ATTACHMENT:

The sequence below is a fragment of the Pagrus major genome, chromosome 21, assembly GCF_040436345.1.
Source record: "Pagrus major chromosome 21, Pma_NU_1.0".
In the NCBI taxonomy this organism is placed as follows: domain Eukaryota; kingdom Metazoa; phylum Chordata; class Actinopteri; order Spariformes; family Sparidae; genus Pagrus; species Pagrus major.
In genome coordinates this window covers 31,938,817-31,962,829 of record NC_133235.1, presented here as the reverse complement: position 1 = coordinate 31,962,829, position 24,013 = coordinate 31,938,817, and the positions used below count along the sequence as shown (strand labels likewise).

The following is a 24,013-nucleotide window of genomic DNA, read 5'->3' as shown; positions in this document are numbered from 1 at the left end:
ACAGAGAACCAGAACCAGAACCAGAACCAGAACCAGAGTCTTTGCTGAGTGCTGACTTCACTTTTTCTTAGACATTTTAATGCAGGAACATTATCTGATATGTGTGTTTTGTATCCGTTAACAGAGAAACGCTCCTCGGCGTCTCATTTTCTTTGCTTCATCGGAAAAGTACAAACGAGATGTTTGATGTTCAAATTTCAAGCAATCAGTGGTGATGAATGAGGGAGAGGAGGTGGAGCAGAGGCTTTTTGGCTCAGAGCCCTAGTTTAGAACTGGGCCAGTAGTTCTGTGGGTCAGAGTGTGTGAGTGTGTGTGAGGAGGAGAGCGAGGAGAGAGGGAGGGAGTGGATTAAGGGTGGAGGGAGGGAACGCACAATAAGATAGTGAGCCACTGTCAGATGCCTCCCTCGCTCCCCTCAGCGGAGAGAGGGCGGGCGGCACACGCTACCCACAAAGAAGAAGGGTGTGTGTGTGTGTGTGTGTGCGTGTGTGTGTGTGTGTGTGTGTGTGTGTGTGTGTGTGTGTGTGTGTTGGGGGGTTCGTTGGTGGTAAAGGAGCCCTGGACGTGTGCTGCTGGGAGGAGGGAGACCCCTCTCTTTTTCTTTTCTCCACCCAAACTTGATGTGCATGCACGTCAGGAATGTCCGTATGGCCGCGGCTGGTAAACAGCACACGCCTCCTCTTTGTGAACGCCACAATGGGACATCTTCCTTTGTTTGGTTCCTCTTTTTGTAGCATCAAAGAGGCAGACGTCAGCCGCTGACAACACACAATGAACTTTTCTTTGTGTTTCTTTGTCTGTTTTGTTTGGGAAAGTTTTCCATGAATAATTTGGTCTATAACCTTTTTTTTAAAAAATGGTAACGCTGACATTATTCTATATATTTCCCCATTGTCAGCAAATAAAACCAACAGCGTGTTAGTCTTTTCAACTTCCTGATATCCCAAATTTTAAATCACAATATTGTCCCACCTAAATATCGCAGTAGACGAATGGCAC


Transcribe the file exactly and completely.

The sequence below is a fragment of the Pagrus major genome, chromosome 21, assembly GCF_040436345.1.
Source record: "Pagrus major chromosome 21, Pma_NU_1.0".
In the NCBI taxonomy this organism is placed as follows: domain Eukaryota; kingdom Metazoa; phylum Chordata; class Actinopteri; order Spariformes; family Sparidae; genus Pagrus; species Pagrus major.
In genome coordinates this window covers 31,938,817-31,962,829 of record NC_133235.1, presented here as the reverse complement: position 1 = coordinate 31,962,829, position 24,013 = coordinate 31,938,817, and the positions used below count along the sequence as shown (strand labels likewise).

The following is a 24,013-nucleotide window of genomic DNA, read 5'->3' as shown; positions in this document are numbered from 1 at the left end:
ACAGAGAACCAGAACCAGAACCAGAACCAGAACCAGAGTCTTTGCTGAGTGCTGACTTCACTTTTTCTTAGACATTTTAATGCAGGAACATTATCTGATATGTGTGTTTTGTATCCGTTAACAGAGAAACGCTCCTCGGCGTCTCATTTTCTTTGCTTCATCGGAAAAGTACAAACGAGATGTTTGATGTTCAAATTTCAAGCAATCAGTGGTGATGAATGAGGGAGAGGAGGTGGAGCAGAGGCTTTTTGGCTCAGAGCCCTAGTTTAGAACTGGGCCAGTAGTTCTGTGGGTCAGAGTGTGTGAGTGTGTGTGAGGAGGAGAGCGAGGAGAGAGGGAGGGAGTGGATTAAGGGTGGAGGGAGGGAACGCACAATAAGATAGTGAGCCACTGTCAGATGCCTCCCTCGCTCCCCTCAGCGGAGAGAGGGCGGGCGGCACACGCTACCCACAAAGAAGAAGGGTGTGTGTGTGTGTGTGTGTGCGTGTGTGTGTGTGTGTGTGTGTGTGTGTGTGTGTGTGTGTGTGTGTTGGGGGGTTCGTTGGTGGTAAAGGAGCCCTGGACGTGTGCTGCTGGGAGGAGGGAGACCCCTCTCTTTTTCTTTTCTCCACCCAAACTTGATGTGCATGCACGTCAGGAATGTCCGTATGGCCGCGGCTGGTAAACAGCACACGCCTCCTCTTTGTGAACGCCACAATGGGACATCTTCCTTTGTTTGGTTCCTCTTTTTGTAGCATCAAAGAGGCAGACGTCAGCCGCTGACAACACACAATGAACTTTTCTTTGTGTTTCTTTGTCTGTTTTGTTTGGGAAAGTTTTCCATGAATAATTTGGTCTATAACCTTTTTTTTAAAAAATGGTAACGCTGACATTATTCTATATATTTCCCCATTGTCAGCAAATAAAACCAACAGCGTGTTAGTCTTTTCAACTTCCTGATATCCCAAATTTTAAATCACAATATTGTCCCACCTAAATATCGCAGTAGACGAATGGCAC